Practice secret to success for buttercream icing

Margaret Prouse
Published on August 13, 2014

Review: “Sensational Buttercream Decorating”

Every now and then I am inspired to decorate a cake for a special occasion. With no training, a minimum of equipment, and limited artistic ability, I get inconsistent results.

With recipes and illustrated instructions from Carey Madden’s Sensational Buttercream Decorating (Robert Rose Inc., 2014), I now have higher expectations for future cakes.

Madden’s book contains recipes for cakes and various types of frosting, but the recipe around which the book pivots is Swiss Meringue Buttercream Icing, a concoction that I previously knew nothing about. Besides enjoying the silky texture and the flavour of it, the author recommends it for decorating, particularly for creating decorations with some height, as this icing holds its shape well.

I cannot claim to have had absolute success with the recipe. The first batch I made had to be taken out of the piping bags and beaten a number of times, as a clear, oily component separated from the fluffy, solid portion of the frosting, making it impossible to decorate with. Although I measured properly and followed directions carefully, the frosting was unstable.

After that experience, and having a conversation with someone with more experience in making this type of frosting, I beat the meringue to the stiff peak stage instead of soft peaks, and the icing was more stable. I would have to do more experimenting or reading to learn whether it was the beating that made the difference, or if perhaps there was another influencing factor such as the high humidity on the day that I made the first batch.

Here is the recipe. Since it is considered risky to consume uncooked eggs, Madden’s recipe includes directions for pasteurizing egg whites before whipping them to make frosting.


Swiss Meringue

Buttercream Frosting

from Madden, Carey: “Sensational Buttercream Decorating: 50 projects for luscious cakes, mini-cakes & cupcakes”. Robert Rose Inc., Toronto, 2014.


375 mL (1 ½ cups) granulated sugar

pinch salt

250 mL (1 cup) large egg whites (about 7)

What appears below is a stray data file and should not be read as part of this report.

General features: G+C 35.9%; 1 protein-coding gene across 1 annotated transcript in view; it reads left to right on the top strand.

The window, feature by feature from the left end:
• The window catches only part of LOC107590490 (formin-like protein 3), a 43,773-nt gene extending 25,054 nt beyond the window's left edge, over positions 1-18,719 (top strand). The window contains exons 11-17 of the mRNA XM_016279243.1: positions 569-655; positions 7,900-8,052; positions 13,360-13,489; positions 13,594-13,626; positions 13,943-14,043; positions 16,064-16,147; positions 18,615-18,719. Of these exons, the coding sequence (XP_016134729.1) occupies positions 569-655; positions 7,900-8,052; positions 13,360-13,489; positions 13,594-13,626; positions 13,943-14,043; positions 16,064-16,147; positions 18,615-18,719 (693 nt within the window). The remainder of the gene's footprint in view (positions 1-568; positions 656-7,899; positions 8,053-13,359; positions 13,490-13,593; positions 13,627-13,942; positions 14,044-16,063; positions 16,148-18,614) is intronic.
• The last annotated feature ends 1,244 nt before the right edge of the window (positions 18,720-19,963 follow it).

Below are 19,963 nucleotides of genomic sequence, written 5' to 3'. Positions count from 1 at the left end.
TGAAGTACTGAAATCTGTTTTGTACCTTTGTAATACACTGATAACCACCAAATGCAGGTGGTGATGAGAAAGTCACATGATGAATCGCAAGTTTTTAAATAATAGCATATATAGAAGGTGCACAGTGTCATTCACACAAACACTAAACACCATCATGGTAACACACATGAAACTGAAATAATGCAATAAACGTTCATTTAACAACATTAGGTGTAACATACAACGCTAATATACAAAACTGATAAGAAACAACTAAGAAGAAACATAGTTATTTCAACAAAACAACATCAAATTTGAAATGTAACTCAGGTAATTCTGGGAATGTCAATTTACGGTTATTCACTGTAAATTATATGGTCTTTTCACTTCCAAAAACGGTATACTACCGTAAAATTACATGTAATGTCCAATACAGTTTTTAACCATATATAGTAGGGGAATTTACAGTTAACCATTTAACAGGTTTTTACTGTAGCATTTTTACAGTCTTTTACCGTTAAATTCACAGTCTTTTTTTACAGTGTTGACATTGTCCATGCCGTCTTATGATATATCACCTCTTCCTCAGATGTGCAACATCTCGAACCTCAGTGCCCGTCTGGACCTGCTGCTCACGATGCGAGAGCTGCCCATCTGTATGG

7 mL (1 ½ tsp) vanilla extract

500 mL (2 cups) unsalted butter, softened (454 g/1 lb)


In the top of a double boiler, over gently simmering water, whisk together sugar, salt and egg whites. Heat, whisking constantly, until sugar is dissolved and the mixture reaches 60°C (140°F), or is uncomfortably hot to the touch.

Pour egg mixture into stand mixer bowl and beat on medium speed until soft peaks form and the mixture is cooled to room temperature. Beat in vanilla.

Meanwhile, cut butter into small cubes, about 5 mm (¼ inch) in size.

Add butter cubes to the cooled egg mixture, two or three at a time, beating until all of the butter is incorporated and the icing is smooth and satiny.

Use immediately or cover with plastic wrap directly on the surface and store at a cool room temperature for up to 24 hours.

Makes about 1.25 L (5 cups)

Madden notes that the meringue mixture may begin to separate and curdle when the butter is added, and says that this is a common occurrence related to the temperature of the butter. The solution, she says, is to keep beating, and I found this to be so. The buttercream did indeed right itself with more beating.

There is a lot of valuable information in Sensational Buttercream Decorating, including descriptions of tools and equipment that are necessary, and those that are useful; basic directions for preparing the canvas by leveling the cake and crumb coating it; and even advice on correcting your mistakes. The author takes the reader through decorating techniques including styles of icing such as classic homestyle and smooth icing, and basic steps for decorating, for example smooth scallop border, leaves, swags and cupped flowers.

With the right equipment, especially a good selection of tips for piping bags, and a bit of practice, one could take decorating far beyond the primitive level where I started.

For anyone short on ideas, Madden has included instructions, accompanied by full colour photographs, showing how to create 50 different designs. Some look traditional and ladylike (roses and ribbons); others were inspired by artistic styles (Art Deco), cultural practices (henna tattoo), or nature (cherry blossoms); and still others are elegant (chandelier), playful (ladybugs), or elaborate (hydrangea). Some of them utilize far more frosting than I feel I should consume in one sitting, but they are lovely artistic creations nonetheless.

The book is designed for easy reference while working. The coil binding ensures that it will stay open, making it unnecessary to leaf through the book with sticky hands while in creating a magnificent buttercream chrysanthemum.

For each design, there is a bulleted list of supplies needed, another list of techniques used and the page references for each, and a full colour picture of the finished product, as well as step-by-step instructions, each with a matching picture. Hints and tips help with things like how to approach designs as a left-handed decorator (important for people like me!) and other fine points of technique.

For a home baker looking for a fun creative outlet, this is a good reference book. There is no limit to the number of designs that you can reproduce and create using the techniques and designs taught in this book.


Margaret Prouse, a home economist, can be reached by writing her at RR#2, North Wiltshire, P.E.I., C0A 1Y0, or by email at